Last night I met Australian journalist Peter Greste at the Sydney launch of the book Prison Post at Berkelouw bookshop. Prison Post is a collection of letters of support for Peter Greste received while he was in prison in Egpyt. A few weeks ago, I received an email from the publisher saying that my letter to Peter may be published. When I arrived at the launch I ran into my writing teacher Patti Miller who told me that my email had indeed been included in the book.
Peter Greste is now a free man, despite being sentenced last weekend in absentia by an Egyptian court who conducted his trial with no evidence. Unfortunately his Al Jazeera colleagues Egyptian-Canadian producer Mohamed Fahmy and Egyptian producer Baher Mohamed are back in prison after a Cairo court sentenced the three journalists to three years in jail after finding them guilty of “aiding a terrorist organisation,” a reference to the Muslim Brotherhood, which was outlawed in Egypt after the army overthrew President Mohamed Morsi in 2013. The verdict sparked worldwide outrage.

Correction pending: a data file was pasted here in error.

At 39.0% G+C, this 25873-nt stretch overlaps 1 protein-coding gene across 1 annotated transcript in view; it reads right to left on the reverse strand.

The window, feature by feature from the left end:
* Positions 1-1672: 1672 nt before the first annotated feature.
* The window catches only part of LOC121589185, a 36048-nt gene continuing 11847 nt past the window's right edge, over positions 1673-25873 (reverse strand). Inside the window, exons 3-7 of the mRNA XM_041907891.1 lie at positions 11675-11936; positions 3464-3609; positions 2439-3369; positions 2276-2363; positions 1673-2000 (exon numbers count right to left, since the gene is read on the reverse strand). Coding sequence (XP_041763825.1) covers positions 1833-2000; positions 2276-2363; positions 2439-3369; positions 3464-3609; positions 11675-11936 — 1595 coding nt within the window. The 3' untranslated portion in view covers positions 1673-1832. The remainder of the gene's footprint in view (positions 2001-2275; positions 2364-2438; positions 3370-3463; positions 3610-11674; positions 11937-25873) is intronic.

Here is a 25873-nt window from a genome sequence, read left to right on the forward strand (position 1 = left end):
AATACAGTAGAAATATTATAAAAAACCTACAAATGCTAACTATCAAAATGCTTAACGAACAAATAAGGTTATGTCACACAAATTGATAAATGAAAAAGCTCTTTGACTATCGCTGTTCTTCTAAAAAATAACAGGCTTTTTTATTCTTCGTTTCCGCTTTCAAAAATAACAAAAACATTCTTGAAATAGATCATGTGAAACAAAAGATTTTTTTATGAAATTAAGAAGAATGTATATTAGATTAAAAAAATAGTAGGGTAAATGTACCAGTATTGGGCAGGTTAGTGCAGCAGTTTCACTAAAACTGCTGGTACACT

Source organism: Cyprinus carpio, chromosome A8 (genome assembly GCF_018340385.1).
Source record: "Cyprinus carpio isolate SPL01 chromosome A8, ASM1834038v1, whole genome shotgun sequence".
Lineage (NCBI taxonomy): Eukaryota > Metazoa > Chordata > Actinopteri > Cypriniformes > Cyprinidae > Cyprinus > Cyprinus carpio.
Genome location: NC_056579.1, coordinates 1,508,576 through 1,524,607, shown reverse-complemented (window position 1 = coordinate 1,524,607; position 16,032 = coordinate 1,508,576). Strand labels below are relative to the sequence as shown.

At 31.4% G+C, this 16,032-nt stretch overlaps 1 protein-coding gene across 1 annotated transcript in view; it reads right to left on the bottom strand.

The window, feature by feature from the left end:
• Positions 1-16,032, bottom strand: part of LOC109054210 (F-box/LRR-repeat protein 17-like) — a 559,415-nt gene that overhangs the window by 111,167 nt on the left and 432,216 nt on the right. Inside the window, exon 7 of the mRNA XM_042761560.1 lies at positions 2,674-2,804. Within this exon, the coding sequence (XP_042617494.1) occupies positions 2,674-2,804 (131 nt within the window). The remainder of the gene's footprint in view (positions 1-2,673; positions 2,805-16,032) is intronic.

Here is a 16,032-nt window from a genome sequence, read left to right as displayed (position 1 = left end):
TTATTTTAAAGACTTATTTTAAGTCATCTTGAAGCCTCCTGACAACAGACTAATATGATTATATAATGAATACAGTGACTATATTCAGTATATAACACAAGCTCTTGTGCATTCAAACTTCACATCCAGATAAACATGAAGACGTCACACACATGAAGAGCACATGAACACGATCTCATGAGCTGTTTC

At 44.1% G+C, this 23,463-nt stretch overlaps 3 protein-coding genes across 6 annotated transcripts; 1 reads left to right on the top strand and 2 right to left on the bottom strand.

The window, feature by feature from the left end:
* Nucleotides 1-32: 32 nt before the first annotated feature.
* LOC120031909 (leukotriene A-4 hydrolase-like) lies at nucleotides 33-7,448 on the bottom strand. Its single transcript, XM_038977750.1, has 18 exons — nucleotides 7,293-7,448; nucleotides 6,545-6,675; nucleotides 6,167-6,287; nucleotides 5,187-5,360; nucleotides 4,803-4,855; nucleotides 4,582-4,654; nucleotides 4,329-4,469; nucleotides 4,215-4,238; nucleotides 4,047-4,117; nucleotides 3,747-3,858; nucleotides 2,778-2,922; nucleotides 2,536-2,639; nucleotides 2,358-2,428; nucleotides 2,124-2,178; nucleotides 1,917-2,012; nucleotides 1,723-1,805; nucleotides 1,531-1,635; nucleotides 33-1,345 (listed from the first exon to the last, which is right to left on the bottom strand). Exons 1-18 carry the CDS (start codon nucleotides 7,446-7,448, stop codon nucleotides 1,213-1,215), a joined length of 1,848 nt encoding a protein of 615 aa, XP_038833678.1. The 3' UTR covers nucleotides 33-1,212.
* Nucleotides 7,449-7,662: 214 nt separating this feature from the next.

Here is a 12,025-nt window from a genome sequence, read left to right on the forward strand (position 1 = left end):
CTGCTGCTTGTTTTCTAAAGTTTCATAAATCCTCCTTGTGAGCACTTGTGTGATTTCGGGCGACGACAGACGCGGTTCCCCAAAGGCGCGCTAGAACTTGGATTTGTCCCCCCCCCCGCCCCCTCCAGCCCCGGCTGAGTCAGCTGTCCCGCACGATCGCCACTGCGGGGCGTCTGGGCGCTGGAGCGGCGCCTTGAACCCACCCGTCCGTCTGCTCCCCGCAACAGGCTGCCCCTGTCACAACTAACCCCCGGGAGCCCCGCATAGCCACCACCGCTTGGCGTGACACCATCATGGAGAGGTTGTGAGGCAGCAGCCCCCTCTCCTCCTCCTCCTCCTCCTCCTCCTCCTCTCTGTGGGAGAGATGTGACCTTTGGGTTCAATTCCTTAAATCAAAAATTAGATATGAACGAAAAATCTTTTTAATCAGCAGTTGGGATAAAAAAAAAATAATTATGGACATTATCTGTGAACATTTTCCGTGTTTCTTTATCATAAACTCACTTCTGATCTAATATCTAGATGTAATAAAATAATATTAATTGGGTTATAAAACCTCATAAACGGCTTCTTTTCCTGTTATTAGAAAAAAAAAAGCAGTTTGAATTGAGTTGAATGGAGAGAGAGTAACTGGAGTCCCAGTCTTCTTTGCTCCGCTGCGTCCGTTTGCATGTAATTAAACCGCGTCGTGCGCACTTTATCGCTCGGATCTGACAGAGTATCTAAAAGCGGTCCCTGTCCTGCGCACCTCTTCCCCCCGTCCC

Peter Greste’s family campaigned tirelessly for his release. They set up an email account for messages of support they could print out to take him on their visits. Last night, Editia publisher Charlotte Harper spoke warmly about how the book came about, and Australian comedian and writer Wendy Harmer read funny letters to Peter that he had received from around the world. Then it was Peter Greste’s turn to speak. He told us that our letters had kept him going on very bleak days in his 400 days in prison. He spoke about how he saved the letters to read and how his brothers had told Peter during their visits that thousands of people from around the world were behind him. The letters kept Peter connected to the outside world.
While I’m thrilled to be included in this publication and I want everyone to buy it because the proceeds go to supporting people in prison around the world, we need to work to get Mohamed Fahmy and Baher Mohamed released from jail. Peter Greste last night urged us all to keep tweeting, using the hashtag #FreeAJstaff and also to pressure our local MPs to raise the case with the Egyptian government. Peter Greste is now a fugitive for a crime he didn’t commit. And we need to let his wrongly imprisoned journalist colleagues know we haven’t forgotten them. We can send emails to this address: email@example.com.
Journalists must be free to report on the world’s atrocities and joys. Living in Australia we take press freedom for granted. It is time we stood up and used our voices for good.